A few weeks ago, the two accounting boards behind the biggest shake-up of the accounting treatment of leases in 30 years caused a great deal of uncertainty for private equity and real estate investors.
Having introduced an ‘exposure draft’ last August, all seemed clear – operating leases, which included property
leases, would be dealt with just the same as finance leases. But following outcry and opposition from different industries, the London-based International Accounting Standards Board (IASB) and the US Financial Accounting Standards Board (FASB) have appeared to backtrack.
In the last few weeks, the two accounting boards have embarked on a second ‘outreach programme’, suggesting that key elements of the draft – which the boards want to finalise as a standard this year – could be different to what was proposed last summer.
On the face of it, lease accounting hardly sounds like something to set the pulse racing. However, the industry has spent a lot of effort in investigating how to incorporate something that would have had a far-reaching impact, according to property experts at Cushman & Wakefield and Richard Ellis.
Put simply, in its previous guise, the new lease accounting model would have forced everybody that reports under US generally accepted accounting principles (GAAP) and the International Financial Reporting Standards (IFRS), which together are a significant portion of the world, to stop the practice of accounting for operating
leases “off the balance sheet.”
At the moment, companies can simply disclose their future rent liabilities in footnotes to their financial statements. It also would have led to a different accounting treatment of leases on a company’s profit and loss account. In particular, op-co and prop-co structures that private equity firms have gravitated to when buying operating companies laden with real estate would have been significantly affected.
Under the present system, liabilities of a lease and the corresponding asset value attached to that lease reduce on a straight line basis, but under the August 2010 proposals the depreciation would have been weighted towards the beginning of the lease. This front-weighting also would have been reflected in the company’s income statement, meaning that, on paper, a company’s profits would go down materially.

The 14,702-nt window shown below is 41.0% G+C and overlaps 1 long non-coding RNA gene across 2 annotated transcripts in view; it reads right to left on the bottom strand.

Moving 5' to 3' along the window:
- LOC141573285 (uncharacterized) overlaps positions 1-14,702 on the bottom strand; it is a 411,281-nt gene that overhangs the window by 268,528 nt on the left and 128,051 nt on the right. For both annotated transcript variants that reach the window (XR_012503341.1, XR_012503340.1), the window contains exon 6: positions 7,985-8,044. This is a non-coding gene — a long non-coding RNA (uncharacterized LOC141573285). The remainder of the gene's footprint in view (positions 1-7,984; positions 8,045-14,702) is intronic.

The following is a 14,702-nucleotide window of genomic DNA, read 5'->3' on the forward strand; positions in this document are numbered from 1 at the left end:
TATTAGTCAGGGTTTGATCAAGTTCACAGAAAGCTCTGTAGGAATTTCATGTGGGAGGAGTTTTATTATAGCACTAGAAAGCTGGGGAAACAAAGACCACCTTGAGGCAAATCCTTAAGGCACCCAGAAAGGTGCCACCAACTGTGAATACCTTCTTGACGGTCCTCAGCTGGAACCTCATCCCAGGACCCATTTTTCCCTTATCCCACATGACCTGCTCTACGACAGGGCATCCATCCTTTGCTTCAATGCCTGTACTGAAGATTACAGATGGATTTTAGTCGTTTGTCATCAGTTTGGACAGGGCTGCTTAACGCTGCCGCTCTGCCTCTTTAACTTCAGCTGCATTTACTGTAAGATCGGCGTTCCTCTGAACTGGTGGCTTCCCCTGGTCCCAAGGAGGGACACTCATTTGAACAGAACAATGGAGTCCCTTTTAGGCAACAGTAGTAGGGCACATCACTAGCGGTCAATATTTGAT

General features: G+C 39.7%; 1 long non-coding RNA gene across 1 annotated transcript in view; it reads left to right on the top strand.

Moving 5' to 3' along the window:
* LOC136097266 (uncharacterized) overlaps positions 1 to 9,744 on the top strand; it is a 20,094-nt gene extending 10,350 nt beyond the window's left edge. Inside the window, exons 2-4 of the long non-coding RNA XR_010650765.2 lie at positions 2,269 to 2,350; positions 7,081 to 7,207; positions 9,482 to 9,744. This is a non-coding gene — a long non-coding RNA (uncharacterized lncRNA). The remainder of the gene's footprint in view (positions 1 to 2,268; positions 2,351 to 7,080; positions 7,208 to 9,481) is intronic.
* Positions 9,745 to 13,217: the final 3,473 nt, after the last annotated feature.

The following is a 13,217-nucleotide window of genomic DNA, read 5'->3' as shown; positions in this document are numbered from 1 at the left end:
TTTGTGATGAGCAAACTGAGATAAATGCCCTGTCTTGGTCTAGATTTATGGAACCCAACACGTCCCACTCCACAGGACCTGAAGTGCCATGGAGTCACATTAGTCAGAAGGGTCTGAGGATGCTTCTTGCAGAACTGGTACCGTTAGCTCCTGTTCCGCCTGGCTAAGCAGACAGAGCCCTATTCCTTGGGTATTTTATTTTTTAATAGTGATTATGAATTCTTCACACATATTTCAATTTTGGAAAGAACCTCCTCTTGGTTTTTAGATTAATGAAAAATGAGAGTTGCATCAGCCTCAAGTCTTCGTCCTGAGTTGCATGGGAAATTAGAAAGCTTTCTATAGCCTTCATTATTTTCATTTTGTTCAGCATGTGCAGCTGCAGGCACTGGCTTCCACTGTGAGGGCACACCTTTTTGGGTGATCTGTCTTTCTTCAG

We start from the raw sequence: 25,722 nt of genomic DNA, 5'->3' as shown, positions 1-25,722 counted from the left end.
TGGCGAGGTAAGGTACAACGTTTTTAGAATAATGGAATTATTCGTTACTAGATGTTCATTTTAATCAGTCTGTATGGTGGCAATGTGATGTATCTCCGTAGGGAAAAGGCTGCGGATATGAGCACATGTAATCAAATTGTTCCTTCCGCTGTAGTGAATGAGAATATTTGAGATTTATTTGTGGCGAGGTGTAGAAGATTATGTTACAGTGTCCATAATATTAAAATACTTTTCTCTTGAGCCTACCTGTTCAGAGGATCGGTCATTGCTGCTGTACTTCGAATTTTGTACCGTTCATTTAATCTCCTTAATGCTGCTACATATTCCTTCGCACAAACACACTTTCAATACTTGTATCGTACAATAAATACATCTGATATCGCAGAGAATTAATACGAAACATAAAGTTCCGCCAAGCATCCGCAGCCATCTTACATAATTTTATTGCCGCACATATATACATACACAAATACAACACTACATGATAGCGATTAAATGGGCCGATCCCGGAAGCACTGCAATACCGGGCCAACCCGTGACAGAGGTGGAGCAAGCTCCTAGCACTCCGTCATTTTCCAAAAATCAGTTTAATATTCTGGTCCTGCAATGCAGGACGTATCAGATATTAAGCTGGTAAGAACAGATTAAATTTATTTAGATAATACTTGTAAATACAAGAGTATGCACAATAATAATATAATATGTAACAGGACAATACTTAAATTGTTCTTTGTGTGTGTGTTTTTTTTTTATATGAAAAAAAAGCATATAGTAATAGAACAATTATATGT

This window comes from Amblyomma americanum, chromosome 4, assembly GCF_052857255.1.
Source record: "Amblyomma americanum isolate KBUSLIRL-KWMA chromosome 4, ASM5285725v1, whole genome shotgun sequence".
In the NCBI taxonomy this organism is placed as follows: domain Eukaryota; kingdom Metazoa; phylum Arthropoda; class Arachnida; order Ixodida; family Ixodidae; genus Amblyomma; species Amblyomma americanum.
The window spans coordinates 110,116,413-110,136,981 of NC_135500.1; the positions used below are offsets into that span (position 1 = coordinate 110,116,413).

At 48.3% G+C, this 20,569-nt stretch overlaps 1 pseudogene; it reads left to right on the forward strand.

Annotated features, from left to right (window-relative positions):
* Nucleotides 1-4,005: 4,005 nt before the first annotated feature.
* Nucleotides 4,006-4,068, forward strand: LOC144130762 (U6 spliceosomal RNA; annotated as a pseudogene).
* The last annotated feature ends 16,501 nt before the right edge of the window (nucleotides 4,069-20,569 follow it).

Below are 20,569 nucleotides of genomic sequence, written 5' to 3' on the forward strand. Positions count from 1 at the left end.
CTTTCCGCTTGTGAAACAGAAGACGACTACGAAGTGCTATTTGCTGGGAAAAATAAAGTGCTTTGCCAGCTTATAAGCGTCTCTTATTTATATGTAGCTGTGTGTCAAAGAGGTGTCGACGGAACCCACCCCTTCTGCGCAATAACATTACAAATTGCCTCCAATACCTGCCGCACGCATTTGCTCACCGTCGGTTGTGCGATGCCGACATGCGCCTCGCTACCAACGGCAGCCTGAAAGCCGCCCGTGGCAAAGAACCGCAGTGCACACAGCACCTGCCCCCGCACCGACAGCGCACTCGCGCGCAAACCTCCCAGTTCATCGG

Under the August proposals, a private equity firm that wanted to perform an op-co/prop-co split would have experienced a very significant increase in liabilities and a reduction in profits.
As a result, banks lending to that private equity firm on the deal might call for more equity, which could have fundamentally changed the returns of a deal, suggested David Martin, senior director of real estate finance at Richard Ellis.
The new rule also would have affected private equity firms that recently had taken over a company and performed a sale and leaseback, as income cover ratios might have come under strain. “Under the new accounting standard proposed in August, a private equity firm might still enter into a sale and leaseback, but it might not be as advantageous,” Martin said.
In addition, valuations of existing portfolio companies or potential new investments with large rental obligations would have had to change. This is because the original draft set out that rent paid under a lease would not be counted when calculating the operating profit of a company, or earnings before interest, taxes, depreciation and amortisation (EBITDA). Instead, it would have been a cost deducted as interest and depreciation after the calculation of EBITDA – or “below the line,” in accounting jargon.
Theoretically, the multiple applied to that company would be adjusted (although the actual value of the company doesn’t change), Martin said. Overnight, private equity firms would be paying three times EBITDA rather than four times for a retailer, which would have meant that historic multiples paid by private equity firms for companies with many property leases might not have provided a useful benchmark any longer.
“They might have had to use a different measure altogether,” he added.
Finally, under the August 2010 proposals, it is suggested occupiers might react to the changes by altering the common way they sign leases. Matthew Stone, partner in Cushman & Wakefield’s EMEA capital markets team, said occupiers might have opted for shorter leases and in return agreed to pay higher rents because they would have had to account for the totality of their rental exposure in the future. “If managed properly, this would be an opportunity for more proactive investors to drive returns and also create premium investment pricing for longer-term leases,” he said.
All these issues have now been thrown into deep doubt after the accounting boards decided to reconsider what was proposed in the draft. In reaching out to experts like Richard Ellis and Cushman & Wakefield, the indication is that, instead of categorising property leases as operating leases, they will fall into a new category with the catchy header “other than finance leases”. Until the new round of consultation is over, however, how property leases will really be accounted for remains up in the air.